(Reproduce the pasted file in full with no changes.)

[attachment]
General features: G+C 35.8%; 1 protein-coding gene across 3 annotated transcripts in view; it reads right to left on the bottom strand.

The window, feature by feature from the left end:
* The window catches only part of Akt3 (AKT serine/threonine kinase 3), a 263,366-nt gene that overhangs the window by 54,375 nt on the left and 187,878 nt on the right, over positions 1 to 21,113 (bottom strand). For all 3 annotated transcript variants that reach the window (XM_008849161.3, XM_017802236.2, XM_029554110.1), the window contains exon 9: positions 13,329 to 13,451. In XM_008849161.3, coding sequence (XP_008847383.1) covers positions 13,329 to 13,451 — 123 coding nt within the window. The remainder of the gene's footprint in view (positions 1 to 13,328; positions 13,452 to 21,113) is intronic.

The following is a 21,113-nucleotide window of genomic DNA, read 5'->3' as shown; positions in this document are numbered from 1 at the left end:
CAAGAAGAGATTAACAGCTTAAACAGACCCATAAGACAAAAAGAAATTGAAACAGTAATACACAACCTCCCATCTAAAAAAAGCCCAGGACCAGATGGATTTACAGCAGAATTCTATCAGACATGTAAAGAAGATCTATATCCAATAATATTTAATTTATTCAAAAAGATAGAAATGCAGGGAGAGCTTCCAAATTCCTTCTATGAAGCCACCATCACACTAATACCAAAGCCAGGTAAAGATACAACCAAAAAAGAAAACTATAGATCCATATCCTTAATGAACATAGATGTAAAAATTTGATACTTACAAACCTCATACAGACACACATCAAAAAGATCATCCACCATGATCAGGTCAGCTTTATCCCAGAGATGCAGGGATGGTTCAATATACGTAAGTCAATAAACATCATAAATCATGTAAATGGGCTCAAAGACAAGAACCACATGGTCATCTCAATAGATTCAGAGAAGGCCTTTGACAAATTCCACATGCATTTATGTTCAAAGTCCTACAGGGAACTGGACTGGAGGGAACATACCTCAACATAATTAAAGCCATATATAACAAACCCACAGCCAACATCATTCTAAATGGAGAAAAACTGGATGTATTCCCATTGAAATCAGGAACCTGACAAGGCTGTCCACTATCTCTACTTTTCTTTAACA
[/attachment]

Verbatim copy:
General features: G+C 35.8%; 1 protein-coding gene across 3 annotated transcripts in view; it reads right to left on the bottom strand.

The window, feature by feature from the left end:
* The window catches only part of Akt3 (AKT serine/threonine kinase 3), a 263,366-nt gene that overhangs the window by 54,375 nt on the left and 187,878 nt on the right, over positions 1 to 21,113 (bottom strand). For all 3 annotated transcript variants that reach the window (XM_008849161.3, XM_017802236.2, XM_029554110.1), the window contains exon 9: positions 13,329 to 13,451. In XM_008849161.3, coding sequence (XP_008847383.1) covers positions 13,329 to 13,451 — 123 coding nt within the window. The remainder of the gene's footprint in view (positions 1 to 13,328; positions 13,452 to 21,113) is intronic.

The following is a 21,113-nucleotide window of genomic DNA, read 5'->3' as shown; positions in this document are numbered from 1 at the left end:
CAAGAAGAGATTAACAGCTTAAACAGACCCATAAGACAAAAAGAAATTGAAACAGTAATACACAACCTCCCATCTAAAAAAAGCCCAGGACCAGATGGATTTACAGCAGAATTCTATCAGACATGTAAAGAAGATCTATATCCAATAATATTTAATTTATTCAAAAAGATAGAAATGCAGGGAGAGCTTCCAAATTCCTTCTATGAAGCCACCATCACACTAATACCAAAGCCAGGTAAAGATACAACCAAAAAAGAAAACTATAGATCCATATCCTTAATGAACATAGATGTAAAAATTTGATACTTACAAACCTCATACAGACACACATCAAAAAGATCATCCACCATGATCAGGTCAGCTTTATCCCAGAGATGCAGGGATGGTTCAATATACGTAAGTCAATAAACATCATAAATCATGTAAATGGGCTCAAAGACAAGAACCACATGGTCATCTCAATAGATTCAGAGAAGGCCTTTGACAAATTCCACATGCATTTATGTTCAAAGTCCTACAGGGAACTGGACTGGAGGGAACATACCTCAACATAATTAAAGCCATATATAACAAACCCACAGCCAACATCATTCTAAATGGAGAAAAACTGGATGTATTCCCATTGAAATCAGGAACCTGACAAGGCTGTCCACTATCTCTACTTTTCTTTAACA